David Bouchier


David began as a print journalist in London and taught at a British university for almost twenty years. After coming to the United States in 1986 he continued to teach and to publish a regular humor column in The New York Times regional edition.  He joined WSHU as a weekly commentator in 1992, becoming host of Sunday Matinee in 1996. His latest book of essays, Peripheral Vision, was published in 2011. His other books include A Few Well Chosen Words, The Song of Suburbia, The Cats and the Water Bottles, The Accidental Immigrant and Writer at Work. He lives in Stony Brook, New York, with his wife who is a professor at Stony Brook University, and two un-musical cats.

Courtesy of Pixabay

The desire to make things clean and tidy in the springtime seems to be almost a biological urge, and like most biological urges, it should be resisted. Spring may be the season of renewal and new beginnings, but there’s no point in going crazy about it. The energy and optimism we feel at this time of year shouldn’t be wasted on cleaning.

While we were all busy being Irish yesterday I found time to reflect on the famous American Melting Pot, and how it seems to be melting. Soon after I first came to America, I was in Baltimore on Saint Patrick’s Day, and so I just had to see the parade. It was much like any other parade, until a marching band appeared in full Scottish highland dress, playing energetically on the bagpipes. Half of them were African Americans. The concept of an Irish African American Scottish bagpiper must be something unique to this nation, and was almost beyond the capacity of my alien brain to grasp.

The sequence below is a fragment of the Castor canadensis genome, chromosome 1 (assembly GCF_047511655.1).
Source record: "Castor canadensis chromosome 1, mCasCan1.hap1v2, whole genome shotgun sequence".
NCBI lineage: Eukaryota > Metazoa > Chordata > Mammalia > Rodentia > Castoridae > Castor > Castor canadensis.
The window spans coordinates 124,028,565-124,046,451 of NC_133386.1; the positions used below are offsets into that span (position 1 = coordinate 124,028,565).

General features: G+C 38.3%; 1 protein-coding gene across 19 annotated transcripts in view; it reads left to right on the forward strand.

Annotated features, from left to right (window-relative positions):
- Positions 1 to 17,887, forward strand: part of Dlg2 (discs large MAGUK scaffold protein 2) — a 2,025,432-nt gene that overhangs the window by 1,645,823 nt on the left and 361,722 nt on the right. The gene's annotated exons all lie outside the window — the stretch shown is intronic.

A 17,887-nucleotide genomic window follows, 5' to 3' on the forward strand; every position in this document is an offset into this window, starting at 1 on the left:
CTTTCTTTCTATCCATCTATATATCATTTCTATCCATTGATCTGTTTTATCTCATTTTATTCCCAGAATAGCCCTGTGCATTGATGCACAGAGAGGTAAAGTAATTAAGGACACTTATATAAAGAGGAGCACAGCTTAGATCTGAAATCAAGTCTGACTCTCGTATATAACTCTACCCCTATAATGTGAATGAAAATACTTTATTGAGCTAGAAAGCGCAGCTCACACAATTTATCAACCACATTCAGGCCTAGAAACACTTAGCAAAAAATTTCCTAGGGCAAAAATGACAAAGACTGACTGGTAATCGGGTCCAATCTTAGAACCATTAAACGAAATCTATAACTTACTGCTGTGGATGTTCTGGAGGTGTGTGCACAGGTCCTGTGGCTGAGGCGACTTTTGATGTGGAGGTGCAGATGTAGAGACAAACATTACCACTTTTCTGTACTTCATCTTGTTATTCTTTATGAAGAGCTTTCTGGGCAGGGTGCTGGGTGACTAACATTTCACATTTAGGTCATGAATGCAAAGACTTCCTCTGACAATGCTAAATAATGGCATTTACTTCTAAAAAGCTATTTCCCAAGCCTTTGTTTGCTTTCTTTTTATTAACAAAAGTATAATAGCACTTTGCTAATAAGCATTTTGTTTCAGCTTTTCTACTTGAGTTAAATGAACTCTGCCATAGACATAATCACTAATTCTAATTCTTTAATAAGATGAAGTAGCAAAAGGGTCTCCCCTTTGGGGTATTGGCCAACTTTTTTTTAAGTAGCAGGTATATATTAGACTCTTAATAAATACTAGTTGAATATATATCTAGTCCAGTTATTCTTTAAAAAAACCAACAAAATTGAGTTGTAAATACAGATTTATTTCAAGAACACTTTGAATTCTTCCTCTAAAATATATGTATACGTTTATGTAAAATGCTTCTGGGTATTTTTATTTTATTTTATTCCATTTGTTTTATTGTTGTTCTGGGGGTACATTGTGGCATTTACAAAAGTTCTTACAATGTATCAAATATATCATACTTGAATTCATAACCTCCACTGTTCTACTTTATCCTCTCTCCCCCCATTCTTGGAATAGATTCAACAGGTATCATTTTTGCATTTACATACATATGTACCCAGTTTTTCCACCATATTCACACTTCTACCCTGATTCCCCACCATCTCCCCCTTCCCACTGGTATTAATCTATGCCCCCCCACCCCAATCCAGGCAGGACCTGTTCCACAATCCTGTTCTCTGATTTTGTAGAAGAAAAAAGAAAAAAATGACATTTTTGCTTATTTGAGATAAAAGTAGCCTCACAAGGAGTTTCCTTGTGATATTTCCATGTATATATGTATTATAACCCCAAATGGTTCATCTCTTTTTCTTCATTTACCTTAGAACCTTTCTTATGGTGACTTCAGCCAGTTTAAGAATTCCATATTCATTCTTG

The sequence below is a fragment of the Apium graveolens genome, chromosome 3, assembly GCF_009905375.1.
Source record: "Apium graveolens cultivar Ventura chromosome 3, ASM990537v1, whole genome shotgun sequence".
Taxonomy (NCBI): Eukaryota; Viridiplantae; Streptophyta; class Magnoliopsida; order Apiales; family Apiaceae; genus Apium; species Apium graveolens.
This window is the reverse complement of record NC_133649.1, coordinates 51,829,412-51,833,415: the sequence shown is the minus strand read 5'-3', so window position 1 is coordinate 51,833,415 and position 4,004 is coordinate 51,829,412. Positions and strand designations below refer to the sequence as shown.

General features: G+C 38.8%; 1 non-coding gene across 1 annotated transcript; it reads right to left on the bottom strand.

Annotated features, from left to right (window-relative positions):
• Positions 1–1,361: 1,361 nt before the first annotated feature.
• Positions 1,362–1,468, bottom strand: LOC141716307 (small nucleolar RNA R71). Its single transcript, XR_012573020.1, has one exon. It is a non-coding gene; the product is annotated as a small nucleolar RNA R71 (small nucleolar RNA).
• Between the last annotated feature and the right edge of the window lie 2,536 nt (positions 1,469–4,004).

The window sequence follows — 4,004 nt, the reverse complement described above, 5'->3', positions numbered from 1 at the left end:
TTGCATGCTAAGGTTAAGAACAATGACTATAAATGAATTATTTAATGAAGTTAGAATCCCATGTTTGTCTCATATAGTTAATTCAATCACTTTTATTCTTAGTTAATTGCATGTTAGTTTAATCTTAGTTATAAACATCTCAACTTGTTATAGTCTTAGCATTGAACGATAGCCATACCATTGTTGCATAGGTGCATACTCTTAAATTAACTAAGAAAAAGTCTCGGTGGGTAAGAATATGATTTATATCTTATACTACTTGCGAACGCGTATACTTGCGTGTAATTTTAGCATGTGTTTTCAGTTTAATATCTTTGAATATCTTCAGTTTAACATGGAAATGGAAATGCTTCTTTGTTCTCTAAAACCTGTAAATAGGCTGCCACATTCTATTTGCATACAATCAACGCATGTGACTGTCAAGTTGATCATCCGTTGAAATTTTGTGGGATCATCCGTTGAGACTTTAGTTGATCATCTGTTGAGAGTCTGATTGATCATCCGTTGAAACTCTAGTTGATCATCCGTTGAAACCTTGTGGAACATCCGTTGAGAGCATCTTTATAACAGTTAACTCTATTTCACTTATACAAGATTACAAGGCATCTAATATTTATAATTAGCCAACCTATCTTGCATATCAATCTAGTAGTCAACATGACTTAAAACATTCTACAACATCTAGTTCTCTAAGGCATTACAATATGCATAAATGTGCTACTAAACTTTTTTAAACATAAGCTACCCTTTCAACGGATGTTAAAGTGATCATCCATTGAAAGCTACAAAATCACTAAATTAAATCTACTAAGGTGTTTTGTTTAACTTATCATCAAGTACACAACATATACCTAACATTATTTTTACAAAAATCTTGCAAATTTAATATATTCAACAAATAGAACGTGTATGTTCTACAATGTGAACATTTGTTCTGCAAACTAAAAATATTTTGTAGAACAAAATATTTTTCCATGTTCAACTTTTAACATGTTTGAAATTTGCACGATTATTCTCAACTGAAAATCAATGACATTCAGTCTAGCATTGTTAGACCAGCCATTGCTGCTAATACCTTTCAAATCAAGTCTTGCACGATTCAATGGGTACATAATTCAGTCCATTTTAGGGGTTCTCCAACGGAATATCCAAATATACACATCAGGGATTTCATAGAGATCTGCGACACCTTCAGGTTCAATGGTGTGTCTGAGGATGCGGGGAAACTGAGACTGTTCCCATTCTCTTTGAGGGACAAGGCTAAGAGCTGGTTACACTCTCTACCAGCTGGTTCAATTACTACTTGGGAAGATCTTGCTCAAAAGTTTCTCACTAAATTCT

Charlie Riedel / AP

It's not just your imagination: time really does move faster as we get older. Research shows that, from middle age onwards, we steadily fall behind the clock. For a senior citizen, half an hour zips by in fifteen minutes, so actual clock time seems to be moving faster and faster.

This sense of vanishing time is made all the sharper by the beginning of Daylight Saving Time. A whole hour evaporates in a flash, although it seems like only the day before yesterday when you set the clocks back for winter. 

Pablo Martinez Monsivais / AP

Language is a tricky thing. I started talking when I was about 3-years-old, and I’m still talking, usually in what I believe to be English. Other people talk to me in the same language. Yet scarcely a day goes by without some kind of misunderstanding, usually trivial, about what somebody has said, or meant, or implied. Unfortunately I learned an older, more primitive version of the language and, as Oscar Wilde remarked, Britain and America have everything in common except their language, so everything is translation for me. 

Wikimedia Commons

We have all been the victims of proverbial wisdom, especially when we were young. A large part of the job of parenting is to bombard one’s unfortunate offspring with warnings and advice in the form of easily remembered clichés posing as absolute truths.